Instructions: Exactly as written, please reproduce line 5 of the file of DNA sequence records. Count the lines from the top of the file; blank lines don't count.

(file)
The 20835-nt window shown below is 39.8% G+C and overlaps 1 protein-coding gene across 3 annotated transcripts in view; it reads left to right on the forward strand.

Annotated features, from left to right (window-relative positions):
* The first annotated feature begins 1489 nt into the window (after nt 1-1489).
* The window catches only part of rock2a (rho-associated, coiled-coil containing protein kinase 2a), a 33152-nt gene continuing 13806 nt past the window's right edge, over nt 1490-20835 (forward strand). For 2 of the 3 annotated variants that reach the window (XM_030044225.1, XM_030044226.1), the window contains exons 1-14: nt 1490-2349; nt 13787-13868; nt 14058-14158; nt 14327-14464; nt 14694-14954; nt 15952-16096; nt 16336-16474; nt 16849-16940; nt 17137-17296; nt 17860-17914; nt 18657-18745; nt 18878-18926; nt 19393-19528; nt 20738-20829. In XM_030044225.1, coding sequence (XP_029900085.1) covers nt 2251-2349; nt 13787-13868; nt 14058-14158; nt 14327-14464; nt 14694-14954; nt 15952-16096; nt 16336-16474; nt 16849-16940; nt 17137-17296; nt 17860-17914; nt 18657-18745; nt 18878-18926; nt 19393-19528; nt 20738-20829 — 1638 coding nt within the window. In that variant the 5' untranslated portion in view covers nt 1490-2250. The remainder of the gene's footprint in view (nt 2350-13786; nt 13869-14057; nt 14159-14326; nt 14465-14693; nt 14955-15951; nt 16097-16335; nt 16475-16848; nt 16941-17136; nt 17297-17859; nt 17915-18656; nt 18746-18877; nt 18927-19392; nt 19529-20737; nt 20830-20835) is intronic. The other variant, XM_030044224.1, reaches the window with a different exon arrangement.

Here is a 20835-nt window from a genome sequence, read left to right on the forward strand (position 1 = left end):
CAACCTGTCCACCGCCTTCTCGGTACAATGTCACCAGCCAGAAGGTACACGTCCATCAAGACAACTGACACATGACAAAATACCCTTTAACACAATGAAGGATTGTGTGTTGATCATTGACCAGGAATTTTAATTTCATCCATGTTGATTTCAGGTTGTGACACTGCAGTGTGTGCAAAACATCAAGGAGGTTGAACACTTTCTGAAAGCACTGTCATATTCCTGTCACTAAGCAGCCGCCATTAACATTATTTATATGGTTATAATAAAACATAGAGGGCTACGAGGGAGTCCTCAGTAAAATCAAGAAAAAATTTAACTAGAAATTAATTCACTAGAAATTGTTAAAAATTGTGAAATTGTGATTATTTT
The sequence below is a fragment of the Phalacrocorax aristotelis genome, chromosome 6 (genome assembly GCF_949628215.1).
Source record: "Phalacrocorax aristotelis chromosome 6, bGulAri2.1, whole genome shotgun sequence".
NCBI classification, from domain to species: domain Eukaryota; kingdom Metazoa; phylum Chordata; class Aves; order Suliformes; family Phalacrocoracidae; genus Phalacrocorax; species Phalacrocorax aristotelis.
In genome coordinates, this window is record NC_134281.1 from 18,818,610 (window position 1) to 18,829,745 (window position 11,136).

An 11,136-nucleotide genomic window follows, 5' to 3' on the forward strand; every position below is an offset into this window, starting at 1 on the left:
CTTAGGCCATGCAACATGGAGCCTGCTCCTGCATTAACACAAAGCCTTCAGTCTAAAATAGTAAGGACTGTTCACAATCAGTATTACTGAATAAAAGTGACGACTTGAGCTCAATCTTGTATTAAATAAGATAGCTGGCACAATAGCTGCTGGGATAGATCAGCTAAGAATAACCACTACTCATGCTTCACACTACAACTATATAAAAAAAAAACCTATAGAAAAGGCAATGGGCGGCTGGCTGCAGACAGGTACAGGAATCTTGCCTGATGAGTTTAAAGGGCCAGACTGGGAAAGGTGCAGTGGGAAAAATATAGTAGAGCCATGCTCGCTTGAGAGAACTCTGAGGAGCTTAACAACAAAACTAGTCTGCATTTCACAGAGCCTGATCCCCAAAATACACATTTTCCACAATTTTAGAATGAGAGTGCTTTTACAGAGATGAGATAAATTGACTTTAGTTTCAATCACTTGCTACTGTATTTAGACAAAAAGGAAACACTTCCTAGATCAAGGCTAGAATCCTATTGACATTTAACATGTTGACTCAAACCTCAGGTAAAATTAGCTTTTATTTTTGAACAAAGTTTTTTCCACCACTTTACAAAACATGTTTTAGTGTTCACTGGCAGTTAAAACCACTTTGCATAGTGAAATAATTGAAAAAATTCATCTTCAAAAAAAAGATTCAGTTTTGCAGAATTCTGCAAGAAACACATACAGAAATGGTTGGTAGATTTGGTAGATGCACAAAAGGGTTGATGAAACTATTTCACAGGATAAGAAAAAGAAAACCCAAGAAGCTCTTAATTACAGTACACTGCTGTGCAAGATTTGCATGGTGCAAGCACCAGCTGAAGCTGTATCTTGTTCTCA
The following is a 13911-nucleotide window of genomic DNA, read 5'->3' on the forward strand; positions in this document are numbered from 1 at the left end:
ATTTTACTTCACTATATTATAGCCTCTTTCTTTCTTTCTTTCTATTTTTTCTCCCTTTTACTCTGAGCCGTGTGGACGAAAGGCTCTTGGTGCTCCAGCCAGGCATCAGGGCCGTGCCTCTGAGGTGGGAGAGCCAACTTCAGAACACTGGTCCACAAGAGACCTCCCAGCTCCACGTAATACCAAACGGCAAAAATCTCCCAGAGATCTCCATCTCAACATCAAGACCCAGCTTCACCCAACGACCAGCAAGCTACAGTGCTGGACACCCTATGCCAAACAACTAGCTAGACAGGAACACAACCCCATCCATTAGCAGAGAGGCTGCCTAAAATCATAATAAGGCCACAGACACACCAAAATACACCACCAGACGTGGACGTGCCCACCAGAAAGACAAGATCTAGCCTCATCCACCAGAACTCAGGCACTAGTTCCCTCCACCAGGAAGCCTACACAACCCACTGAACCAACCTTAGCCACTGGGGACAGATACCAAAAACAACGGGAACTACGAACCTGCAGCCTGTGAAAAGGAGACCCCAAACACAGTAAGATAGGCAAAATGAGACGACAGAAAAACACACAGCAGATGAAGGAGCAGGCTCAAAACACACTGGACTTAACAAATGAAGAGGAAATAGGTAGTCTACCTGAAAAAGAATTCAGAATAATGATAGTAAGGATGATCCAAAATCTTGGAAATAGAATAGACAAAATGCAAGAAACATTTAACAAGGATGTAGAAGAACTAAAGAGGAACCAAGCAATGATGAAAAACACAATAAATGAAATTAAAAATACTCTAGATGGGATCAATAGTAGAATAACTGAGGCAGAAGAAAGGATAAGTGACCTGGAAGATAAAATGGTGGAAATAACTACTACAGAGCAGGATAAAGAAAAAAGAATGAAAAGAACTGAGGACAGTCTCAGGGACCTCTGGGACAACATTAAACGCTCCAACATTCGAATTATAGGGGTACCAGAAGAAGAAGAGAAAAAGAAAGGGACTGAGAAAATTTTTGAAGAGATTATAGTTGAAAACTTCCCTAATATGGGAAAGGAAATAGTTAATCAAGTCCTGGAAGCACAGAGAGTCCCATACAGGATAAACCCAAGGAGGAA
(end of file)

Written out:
Here is a 20835-nt window from a genome sequence, read left to right on the forward strand (position 1 = left end):